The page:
When it comes to weight loss, some form of fad diet is never far from the headlines. Whether it’s Paleo, Dukan or Atkins, many diets love to cut out the carbs and up the intake of protein and fat. These diets claim that carbs are the villain which is why you lose weight if you cut them out of your diet, when in reality they’re just another low-kilojoule diet. Remove a whole food group from your diet and you’re bound to lose weight (at least in the short-term). What many of us don’t consider when we start a fad diet however, is whether the diet is actually a healthy way to lose weight in the first place.
One thing I fail to understand with many fad diets is why people exclude nutritious whole foods and replace them with processed protein products, juices or shakes. Many fad dieters are scared to eat wholegrain breads, breakfast cereal, grains and fruit because they think they are the cause of their weight woes, yet many of them chow down on protein bars, powders and balls with ingredient lists so long they barely fit on the packaging. These products are highly processed and the ones that brag about being low carb, are sweetened with loads of sugar alcohols such as maltitol and xylitol.
Sugar alcohols are like a cross between an alcohol and sugar, but technically are neither. They are added to sugar-free products like protein powders, balls and bars, as they contain fewer kilojoules than regular sugar. But, like regular sugar they still raise blood sugar levels and they aren’t always the best for our gut, with large intakes known to induce gastrointestinal symptoms such as gas, cramping and diarrhoea. But even more interesting is the fact that new research shows a high-protein diet may lead to the development of insulin resistance, just like eating too much of those nasty carbohydrates or fat. Combine the high-protein diet with a high-fat intake too and the chance of insulin resistance is even higher. Yet, the high protein diet and the array of products that go with it continue to fly off the selves.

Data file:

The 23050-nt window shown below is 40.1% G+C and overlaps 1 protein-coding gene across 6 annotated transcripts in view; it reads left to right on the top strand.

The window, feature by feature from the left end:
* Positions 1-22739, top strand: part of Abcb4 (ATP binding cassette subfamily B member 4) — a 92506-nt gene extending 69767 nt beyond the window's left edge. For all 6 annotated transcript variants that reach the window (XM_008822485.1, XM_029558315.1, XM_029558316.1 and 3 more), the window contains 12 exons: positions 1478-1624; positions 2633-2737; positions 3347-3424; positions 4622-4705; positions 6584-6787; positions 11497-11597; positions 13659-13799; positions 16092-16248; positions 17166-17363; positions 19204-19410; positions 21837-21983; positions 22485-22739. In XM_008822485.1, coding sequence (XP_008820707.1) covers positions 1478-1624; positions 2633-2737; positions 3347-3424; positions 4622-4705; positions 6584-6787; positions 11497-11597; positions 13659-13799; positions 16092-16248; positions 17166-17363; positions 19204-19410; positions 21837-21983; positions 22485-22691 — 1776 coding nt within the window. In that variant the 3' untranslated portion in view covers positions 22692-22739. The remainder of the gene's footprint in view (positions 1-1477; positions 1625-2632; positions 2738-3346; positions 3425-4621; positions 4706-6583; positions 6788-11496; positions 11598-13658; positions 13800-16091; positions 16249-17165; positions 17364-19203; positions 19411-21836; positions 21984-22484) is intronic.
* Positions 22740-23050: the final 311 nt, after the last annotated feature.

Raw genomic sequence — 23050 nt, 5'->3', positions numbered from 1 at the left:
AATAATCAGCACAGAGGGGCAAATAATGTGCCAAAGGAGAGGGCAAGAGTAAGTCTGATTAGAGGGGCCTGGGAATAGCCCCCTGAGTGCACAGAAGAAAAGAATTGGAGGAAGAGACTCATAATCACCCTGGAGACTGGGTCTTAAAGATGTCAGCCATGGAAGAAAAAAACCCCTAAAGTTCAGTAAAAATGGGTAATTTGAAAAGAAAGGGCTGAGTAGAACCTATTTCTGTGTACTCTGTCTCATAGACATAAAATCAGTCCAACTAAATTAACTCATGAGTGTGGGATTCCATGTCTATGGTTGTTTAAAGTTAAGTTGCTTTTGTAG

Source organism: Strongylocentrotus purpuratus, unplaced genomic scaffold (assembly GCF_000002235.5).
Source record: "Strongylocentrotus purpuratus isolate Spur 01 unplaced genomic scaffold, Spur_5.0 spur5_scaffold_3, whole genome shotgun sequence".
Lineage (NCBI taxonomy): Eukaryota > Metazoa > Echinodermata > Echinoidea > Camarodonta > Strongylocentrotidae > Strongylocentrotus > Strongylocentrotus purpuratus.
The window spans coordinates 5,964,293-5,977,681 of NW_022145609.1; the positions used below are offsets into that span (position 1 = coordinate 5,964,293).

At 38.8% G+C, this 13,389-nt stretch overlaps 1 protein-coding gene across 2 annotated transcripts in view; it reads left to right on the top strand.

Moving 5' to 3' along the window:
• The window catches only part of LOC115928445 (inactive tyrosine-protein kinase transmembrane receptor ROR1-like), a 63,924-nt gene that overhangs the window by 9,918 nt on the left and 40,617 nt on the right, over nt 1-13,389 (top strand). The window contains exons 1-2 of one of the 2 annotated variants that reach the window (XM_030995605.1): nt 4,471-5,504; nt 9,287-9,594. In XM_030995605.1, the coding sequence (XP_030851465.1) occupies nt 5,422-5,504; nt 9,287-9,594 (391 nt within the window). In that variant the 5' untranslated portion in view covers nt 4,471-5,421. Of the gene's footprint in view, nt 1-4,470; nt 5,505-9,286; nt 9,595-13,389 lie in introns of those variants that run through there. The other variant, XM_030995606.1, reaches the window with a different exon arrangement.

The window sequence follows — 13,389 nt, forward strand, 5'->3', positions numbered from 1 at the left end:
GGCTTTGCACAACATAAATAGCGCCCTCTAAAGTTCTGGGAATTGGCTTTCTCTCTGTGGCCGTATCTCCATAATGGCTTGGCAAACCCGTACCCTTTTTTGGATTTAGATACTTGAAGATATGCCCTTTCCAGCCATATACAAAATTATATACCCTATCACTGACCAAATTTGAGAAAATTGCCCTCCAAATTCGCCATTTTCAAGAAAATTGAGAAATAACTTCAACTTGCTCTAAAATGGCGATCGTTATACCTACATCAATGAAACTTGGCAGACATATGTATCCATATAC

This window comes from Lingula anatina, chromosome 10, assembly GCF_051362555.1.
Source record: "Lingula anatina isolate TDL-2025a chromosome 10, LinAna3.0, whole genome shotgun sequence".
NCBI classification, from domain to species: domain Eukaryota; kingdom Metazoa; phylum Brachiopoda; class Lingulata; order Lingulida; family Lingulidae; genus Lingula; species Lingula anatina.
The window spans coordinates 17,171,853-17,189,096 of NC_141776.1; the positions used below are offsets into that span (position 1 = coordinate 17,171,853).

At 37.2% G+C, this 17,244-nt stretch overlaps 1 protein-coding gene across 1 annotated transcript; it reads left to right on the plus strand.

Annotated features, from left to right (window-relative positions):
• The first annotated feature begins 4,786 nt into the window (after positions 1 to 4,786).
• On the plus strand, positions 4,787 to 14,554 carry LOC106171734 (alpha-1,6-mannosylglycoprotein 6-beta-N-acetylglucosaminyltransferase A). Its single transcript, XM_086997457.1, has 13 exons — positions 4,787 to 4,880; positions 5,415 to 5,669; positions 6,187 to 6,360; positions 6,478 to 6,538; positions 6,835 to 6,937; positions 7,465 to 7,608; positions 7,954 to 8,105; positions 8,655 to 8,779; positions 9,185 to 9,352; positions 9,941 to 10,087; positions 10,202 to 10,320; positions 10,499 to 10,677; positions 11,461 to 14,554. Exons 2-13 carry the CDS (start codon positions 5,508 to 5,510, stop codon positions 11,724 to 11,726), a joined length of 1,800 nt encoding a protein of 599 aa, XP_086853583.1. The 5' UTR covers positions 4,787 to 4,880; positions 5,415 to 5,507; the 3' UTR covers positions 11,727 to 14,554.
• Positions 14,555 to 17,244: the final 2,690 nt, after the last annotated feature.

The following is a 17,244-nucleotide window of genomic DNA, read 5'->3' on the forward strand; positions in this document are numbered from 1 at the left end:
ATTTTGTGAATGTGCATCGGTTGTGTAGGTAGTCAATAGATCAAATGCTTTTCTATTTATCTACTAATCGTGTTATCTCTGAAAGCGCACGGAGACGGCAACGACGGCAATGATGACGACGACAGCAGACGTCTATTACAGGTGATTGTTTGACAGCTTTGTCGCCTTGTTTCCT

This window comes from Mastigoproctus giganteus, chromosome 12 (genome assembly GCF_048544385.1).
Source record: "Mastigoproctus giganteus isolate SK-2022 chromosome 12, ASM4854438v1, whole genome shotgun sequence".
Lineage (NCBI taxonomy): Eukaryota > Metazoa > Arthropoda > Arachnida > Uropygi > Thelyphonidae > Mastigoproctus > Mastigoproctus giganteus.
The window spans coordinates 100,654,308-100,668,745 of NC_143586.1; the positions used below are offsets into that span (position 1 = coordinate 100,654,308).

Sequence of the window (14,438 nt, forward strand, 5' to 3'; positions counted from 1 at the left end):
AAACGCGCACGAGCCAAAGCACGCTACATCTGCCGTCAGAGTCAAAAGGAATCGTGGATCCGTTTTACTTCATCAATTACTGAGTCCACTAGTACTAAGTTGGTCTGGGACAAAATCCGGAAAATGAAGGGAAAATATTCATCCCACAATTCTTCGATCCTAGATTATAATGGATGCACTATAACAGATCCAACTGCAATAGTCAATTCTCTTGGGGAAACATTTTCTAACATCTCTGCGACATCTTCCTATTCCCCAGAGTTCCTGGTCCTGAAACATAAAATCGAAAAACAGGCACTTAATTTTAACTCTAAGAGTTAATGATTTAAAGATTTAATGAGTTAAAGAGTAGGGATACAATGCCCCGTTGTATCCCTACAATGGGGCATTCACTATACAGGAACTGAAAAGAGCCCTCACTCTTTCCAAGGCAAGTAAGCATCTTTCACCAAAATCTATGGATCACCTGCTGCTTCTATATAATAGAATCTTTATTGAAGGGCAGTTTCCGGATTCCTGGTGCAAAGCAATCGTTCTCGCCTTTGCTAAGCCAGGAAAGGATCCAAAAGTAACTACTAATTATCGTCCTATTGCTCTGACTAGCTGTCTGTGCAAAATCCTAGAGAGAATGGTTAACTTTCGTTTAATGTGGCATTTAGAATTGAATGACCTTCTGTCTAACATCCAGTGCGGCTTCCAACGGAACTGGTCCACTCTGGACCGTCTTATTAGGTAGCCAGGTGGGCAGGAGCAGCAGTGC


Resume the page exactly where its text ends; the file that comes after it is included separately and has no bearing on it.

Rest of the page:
Whether they are trying to lose weight, bulk up or maximise the benefits of a workout, protein products are a winner with gym goers. However, whether the individual actually needs them in the first place isn’t really considered. Just because a product is high in protein, doesn’t make it healthy or good for your waistline. While protein’s ability to keep us feeling fuller for longer makes it essential in a weight loss diet, eating and drinking your way through boxes and tins of protein will not help you achieve your health goals, particularly when it is at the expensive of nutritious whole foods.
While protein supplements can be beneficial for trying to gain weight or recover from a training session, most of us don’t train hard enough or long enough to warrant their use. Instead, we need to focus our attention on the eating adequate amounts of minimally processed foods. If we have our baseline nutrition perfect and we’re training twice a day, then we may benefit from including these protein products around our training sessions. However, if we only workout for an hour and then spend the rest of the day sedentary at our desk, then these protein products really shouldn’t have a place in our diet. Whole foods may not be seductive as protein products that brag about their endless weight loss benefits and come in enticing shiny packaging, but they are the natural (and cheaper) solution for achieving your goal weight and optimal health. Just try it – I’d love to hear how you go.
Do you think protein supplements, bars and balls help you achieve your weight and health goal?